Saturday, 26 June 2010

EXTRACTING THE OPPONENTS' TEETH : THE DENTIST'S COUP............ ( Article by Bridgemeister Gibson )
This coup is a clever ploy aimed at throwing an opponent in, but only when it is safe to do so. Sometimes this may involve eliminating all his safe exit cards first in order to minimise the dangers that exist. This manoeuvre will either set up a free finesse and/or provide declarer the lead he so desperately craves. In the hand below, many pairs would never be in 6H, let alone make the contract, given declarer's LHO opponent is sitting there with QJ10...AJx...J8...K109.
In dummy there is K.....K10xx....AKQ10x,,,,,AJx
Declarer's hand is Axx.....Q9876.....xx....Qxx
When West leads the queen of spades, taken in dummy, it is imperative that declarer plays out the AK of diamonds straightaway.............before leading a low heart to his queen, and West's Ace. Because what can West do now ? Absolutely nothing. A spade puts declarer in plus a club discard from dummy. A heart gives declarer a free finesse which he wanted to do anyway. And a club gives declarer a free finesse not to mention instant access to hand to finesse the hearts. After any of these choices, declarer has a simple task of making all 12 tricks.
So why is this coup called the Dentist's Coup ? Well, declarer has set about extracting an opponent's safe exit cards as if they were his teeth. In other words making him " toothless ".
However, the next hand is an obscure variation on that theme. Here declarer is in 4H, and his LHO has an impressive Q10xx....Kx....10xx....AKQx.
In dummy there is AK....Q108....AKJxxx....Jx
Declarer's hand is xx....AJxxx....Q9.....xxxx
Best defence requires West to kick of with the AKQ of clubs, forcing declarer to ruff the 3rd round in dummy. Applying the Dentist's Coup he must play the Ace of diamonds first before crossing over to the queen. ( East following both times ). Then when a heart is played towards dummy's queen, West will swiftly rise with the King only to fire back another club which declarer has to ruff with dummy's queen. Now when a top diamond is played from dummy, sure enough East can ruff it.....but declarer of course can over-ruff to see the contract home.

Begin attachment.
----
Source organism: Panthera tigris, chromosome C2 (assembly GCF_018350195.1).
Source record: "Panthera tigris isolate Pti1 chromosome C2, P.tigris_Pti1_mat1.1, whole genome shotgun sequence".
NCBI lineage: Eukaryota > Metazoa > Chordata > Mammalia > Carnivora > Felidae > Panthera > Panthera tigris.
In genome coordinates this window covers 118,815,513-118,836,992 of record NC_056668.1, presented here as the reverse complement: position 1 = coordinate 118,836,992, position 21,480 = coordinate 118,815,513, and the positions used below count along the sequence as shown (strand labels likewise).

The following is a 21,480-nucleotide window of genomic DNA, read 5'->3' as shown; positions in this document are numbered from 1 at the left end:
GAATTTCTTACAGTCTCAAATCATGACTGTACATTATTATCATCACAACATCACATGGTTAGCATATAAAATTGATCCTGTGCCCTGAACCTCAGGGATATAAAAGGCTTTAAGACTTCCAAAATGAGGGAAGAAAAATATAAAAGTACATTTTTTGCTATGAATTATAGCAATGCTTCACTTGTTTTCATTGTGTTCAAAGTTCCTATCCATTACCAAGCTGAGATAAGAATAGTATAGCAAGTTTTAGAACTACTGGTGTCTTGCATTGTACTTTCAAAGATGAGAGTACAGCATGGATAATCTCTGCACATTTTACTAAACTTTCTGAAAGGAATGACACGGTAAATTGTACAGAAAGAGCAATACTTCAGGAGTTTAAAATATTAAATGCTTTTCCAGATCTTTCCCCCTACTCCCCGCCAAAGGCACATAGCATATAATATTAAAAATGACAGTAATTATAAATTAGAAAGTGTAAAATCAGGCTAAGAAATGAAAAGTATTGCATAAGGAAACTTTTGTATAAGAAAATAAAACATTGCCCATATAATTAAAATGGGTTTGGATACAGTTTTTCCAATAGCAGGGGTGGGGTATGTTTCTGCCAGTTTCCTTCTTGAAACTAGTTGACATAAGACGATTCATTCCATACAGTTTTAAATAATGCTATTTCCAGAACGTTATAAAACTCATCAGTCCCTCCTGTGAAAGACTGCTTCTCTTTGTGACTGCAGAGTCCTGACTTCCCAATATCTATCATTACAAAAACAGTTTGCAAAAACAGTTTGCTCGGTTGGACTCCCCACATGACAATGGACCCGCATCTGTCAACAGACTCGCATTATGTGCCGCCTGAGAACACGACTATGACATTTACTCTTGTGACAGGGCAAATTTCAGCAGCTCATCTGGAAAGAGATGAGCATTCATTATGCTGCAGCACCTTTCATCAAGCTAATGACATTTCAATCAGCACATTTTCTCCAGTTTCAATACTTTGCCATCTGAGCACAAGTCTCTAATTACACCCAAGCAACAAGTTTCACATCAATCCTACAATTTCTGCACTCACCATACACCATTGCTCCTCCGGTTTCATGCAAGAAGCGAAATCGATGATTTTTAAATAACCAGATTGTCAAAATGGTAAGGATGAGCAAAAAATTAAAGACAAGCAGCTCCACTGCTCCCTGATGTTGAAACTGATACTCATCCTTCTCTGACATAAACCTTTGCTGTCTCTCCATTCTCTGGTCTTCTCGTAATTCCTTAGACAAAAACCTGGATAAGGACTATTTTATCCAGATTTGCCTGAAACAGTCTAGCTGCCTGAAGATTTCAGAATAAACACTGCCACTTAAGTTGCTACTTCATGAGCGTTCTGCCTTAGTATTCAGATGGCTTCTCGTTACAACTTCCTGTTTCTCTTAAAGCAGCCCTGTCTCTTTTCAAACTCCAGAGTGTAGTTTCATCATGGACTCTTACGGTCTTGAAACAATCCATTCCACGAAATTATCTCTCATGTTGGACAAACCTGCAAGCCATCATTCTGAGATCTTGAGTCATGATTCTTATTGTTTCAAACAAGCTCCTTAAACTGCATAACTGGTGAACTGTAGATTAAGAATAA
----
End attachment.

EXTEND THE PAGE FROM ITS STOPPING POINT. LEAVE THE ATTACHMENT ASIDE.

If, however, at trick four a foolish declarer came straight across to the diamond queen first, desperate to play a heart up to dummy's queen, West's fourth club would now enable East to lob away his last remaining diamond. So with declarer locked in dummy and unable to get across to hand to take out the remaining hearts, he will succumb to an embarrassing diamond ruff by East. Here the 4th club posed a very serious threat. Therefore by Playing the Ace of diamonds before crossing over to the queen, the Devil's Coup had proved to be a masterful example of forethought and planning. West in effect had been rendered " toothless ", and his forcing defence in clubs to set up a ruff for partner had been well and truly thwarted.

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